Wednesday 27 March 2024

Burnt Offerings - 1976 film review

This is a blog about crime writing and crime fiction in its various forms, but of course the boundaries between crime and other genres, such as the ghost story and the horror story, both of which I'm keen on, are blurred. As a teenager I used to read the short horror story anthologies published by Faber, Fontana, and Pan, and I still think that (with various exceptions) the short form is the best medium for horror fiction - but of course there are many good horror films too.

A fairly good example is the 1976 film Burnt Offerings. I watched it a day after watching the very recent Brandon Cronenberg film Infinity Pool, which I felt began well but deteriorated badly. Burnt Offerings is subtler and, I think, much more effective, even if though it has some flaws. Interestingly, the screenplay was co-written by William F. Nolan, who also wrote a great deal of crime fiction and was once nominated for an Edgar award. He was a very capable storyteller, and this is evident in the film.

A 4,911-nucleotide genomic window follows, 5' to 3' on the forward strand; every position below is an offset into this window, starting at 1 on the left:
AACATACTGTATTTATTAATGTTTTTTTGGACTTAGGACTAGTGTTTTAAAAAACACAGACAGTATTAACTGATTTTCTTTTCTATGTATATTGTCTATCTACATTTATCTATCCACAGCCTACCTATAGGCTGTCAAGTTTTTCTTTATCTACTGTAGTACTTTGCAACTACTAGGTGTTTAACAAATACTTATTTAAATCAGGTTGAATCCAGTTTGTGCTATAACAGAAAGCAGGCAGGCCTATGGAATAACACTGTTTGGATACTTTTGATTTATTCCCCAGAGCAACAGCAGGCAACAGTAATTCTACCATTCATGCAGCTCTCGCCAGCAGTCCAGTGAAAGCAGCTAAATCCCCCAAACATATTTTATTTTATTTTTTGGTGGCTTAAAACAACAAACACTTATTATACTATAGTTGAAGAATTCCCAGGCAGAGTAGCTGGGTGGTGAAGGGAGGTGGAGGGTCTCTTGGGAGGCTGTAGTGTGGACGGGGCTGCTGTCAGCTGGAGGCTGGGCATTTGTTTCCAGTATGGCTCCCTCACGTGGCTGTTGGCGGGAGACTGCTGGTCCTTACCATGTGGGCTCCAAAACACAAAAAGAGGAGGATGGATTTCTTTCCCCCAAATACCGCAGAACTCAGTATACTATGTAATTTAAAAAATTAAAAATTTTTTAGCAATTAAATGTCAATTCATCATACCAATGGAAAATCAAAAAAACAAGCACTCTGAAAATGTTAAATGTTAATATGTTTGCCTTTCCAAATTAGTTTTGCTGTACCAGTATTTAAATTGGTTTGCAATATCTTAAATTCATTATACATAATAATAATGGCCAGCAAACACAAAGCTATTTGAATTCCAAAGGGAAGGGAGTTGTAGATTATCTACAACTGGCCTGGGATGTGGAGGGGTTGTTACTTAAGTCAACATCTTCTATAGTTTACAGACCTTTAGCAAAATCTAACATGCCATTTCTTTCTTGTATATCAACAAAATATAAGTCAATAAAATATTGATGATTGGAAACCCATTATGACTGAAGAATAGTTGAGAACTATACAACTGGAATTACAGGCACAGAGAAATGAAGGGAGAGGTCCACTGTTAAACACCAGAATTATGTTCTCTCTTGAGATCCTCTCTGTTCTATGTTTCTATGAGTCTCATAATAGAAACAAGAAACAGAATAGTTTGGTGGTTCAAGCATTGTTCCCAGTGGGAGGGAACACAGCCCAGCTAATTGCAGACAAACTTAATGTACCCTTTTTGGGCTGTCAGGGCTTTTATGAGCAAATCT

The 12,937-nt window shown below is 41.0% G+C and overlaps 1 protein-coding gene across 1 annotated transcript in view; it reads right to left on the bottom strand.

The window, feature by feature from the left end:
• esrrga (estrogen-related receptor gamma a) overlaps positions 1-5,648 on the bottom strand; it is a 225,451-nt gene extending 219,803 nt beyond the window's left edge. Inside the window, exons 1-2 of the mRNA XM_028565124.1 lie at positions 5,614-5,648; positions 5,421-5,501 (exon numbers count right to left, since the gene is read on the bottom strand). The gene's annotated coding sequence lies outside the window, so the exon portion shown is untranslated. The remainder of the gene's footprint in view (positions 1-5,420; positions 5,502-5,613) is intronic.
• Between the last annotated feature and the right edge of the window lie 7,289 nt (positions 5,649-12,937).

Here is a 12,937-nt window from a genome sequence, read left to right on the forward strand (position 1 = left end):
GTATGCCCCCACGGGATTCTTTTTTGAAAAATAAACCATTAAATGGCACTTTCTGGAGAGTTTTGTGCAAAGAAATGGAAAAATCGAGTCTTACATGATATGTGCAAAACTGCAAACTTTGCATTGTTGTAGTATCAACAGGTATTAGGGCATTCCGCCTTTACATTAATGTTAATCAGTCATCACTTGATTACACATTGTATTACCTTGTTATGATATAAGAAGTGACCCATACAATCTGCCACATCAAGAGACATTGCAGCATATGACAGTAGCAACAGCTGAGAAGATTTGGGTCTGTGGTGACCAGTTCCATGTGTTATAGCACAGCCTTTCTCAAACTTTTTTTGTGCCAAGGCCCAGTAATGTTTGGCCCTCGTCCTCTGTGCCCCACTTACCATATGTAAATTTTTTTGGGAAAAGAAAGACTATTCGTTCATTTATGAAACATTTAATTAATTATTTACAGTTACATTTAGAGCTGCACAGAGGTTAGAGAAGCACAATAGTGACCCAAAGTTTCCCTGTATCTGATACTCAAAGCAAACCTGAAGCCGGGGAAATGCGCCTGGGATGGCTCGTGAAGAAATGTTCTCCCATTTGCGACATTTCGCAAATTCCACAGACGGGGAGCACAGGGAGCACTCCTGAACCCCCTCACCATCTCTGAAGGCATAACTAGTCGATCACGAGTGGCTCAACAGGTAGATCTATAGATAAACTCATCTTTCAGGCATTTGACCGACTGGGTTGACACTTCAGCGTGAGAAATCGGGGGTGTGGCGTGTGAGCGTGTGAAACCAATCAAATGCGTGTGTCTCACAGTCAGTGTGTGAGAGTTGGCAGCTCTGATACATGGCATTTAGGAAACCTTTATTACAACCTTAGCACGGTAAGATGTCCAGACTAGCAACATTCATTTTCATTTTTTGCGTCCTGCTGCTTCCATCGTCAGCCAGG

Perhaps the most remarkable thing about Burnt Offerings is that Oliver Reed is cast as a normal family man. Not a drunk, for once, nor a sexually depraved monster. He and his wife (Karen Black) and their son are offered the chance to rent an atmospheric but dilapidated house in the middle of nowhere for a pittance by the creepy owners who - even more creepily - say that the old lady who lives at the top of the house will continue to live there. The warning klaxon really should be sounding at this point, but of course our protagonists find this an offer that is too good to refuse. Big mistake.

There are a lot of haunted house movies, but this is above average fare and in recent years, critics have seen it as offering sly comment on modern day materialism. I'm not sure how far I go along with that, but given a choice between Burnt Offerings and Infinity Pool, I know which film I'd rather watch. Incidentally, Bette Davis features in the cast, but really, the old house is the star. 

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